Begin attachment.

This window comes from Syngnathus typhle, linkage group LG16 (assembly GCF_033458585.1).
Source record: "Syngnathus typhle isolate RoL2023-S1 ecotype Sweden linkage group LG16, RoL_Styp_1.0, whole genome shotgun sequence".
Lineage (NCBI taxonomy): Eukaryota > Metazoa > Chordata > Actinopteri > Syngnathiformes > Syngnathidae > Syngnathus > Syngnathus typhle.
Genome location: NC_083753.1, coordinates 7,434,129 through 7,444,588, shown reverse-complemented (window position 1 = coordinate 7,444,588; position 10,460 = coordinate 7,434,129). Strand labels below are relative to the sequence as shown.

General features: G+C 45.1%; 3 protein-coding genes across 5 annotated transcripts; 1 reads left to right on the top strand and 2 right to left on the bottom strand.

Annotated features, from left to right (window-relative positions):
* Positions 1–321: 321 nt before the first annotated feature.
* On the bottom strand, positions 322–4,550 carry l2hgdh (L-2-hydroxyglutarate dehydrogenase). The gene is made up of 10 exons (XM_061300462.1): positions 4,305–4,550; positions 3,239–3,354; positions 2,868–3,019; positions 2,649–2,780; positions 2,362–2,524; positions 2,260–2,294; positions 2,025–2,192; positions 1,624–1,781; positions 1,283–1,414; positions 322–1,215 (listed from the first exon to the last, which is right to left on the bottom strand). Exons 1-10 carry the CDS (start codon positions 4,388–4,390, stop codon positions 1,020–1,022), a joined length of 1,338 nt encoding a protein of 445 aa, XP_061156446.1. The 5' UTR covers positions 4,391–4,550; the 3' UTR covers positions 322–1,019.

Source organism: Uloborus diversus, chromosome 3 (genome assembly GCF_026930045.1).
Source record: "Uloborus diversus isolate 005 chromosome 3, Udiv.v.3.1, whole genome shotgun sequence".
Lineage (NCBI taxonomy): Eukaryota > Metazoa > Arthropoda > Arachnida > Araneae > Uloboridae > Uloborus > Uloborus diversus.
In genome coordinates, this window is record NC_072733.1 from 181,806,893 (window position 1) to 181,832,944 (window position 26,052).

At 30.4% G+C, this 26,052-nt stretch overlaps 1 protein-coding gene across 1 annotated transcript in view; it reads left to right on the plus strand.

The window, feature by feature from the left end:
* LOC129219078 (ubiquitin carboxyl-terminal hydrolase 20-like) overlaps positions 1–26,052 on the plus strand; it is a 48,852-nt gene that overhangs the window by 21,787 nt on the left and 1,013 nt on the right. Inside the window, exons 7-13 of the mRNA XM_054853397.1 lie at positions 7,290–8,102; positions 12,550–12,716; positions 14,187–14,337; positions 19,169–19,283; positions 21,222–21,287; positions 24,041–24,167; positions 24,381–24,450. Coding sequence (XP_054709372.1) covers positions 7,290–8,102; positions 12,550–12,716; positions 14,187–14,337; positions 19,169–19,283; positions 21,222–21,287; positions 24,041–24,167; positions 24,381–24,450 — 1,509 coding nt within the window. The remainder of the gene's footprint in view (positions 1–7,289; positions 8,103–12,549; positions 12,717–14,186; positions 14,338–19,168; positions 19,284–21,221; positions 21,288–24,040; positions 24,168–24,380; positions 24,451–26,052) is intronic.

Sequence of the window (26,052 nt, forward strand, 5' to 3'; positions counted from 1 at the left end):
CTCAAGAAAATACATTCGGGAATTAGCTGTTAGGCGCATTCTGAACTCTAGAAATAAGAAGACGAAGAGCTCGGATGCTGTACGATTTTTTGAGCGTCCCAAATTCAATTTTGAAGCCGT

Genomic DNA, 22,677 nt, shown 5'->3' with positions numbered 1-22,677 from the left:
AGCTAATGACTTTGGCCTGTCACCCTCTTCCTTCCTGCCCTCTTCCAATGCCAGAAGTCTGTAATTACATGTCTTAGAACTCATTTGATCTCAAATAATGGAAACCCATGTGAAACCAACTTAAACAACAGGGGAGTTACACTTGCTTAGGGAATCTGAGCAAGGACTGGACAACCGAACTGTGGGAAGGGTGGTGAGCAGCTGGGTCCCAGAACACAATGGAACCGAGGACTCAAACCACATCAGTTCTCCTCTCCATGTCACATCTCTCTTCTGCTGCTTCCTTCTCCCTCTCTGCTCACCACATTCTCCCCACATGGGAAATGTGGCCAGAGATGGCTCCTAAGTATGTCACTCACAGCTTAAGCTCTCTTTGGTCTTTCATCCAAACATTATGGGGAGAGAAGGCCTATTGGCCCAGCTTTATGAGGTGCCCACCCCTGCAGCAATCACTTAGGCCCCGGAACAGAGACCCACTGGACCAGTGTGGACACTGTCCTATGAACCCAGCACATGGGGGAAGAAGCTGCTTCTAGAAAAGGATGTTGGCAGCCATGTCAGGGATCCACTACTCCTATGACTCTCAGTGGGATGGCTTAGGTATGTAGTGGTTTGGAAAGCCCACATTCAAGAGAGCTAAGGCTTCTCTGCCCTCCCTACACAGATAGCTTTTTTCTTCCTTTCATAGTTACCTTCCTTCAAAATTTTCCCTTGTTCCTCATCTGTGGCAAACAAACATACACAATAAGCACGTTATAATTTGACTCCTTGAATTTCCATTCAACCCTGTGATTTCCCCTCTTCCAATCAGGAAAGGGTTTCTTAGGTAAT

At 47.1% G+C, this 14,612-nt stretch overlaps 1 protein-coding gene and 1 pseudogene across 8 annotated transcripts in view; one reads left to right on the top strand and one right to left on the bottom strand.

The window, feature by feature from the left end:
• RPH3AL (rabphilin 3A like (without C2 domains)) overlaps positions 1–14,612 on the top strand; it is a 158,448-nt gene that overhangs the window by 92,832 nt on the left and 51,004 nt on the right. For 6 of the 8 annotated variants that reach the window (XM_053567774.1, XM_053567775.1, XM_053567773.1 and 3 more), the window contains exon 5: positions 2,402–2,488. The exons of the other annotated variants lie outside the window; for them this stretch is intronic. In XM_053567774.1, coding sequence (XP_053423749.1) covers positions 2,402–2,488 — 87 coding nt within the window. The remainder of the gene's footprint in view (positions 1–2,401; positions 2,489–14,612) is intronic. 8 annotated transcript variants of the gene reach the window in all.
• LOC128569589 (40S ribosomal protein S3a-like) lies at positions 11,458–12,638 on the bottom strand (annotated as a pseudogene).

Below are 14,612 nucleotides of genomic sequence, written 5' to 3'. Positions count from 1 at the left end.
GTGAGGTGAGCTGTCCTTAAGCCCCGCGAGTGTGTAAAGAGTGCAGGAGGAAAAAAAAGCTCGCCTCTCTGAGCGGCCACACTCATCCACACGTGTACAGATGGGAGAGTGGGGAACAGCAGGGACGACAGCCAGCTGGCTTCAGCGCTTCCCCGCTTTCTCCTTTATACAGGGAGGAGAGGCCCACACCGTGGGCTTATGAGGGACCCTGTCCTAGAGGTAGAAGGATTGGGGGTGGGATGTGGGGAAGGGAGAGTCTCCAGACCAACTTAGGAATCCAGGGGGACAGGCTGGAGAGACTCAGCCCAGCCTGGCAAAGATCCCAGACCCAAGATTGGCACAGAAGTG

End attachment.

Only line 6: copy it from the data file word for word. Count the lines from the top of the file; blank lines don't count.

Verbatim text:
Annotated features, from left to right (window-relative positions):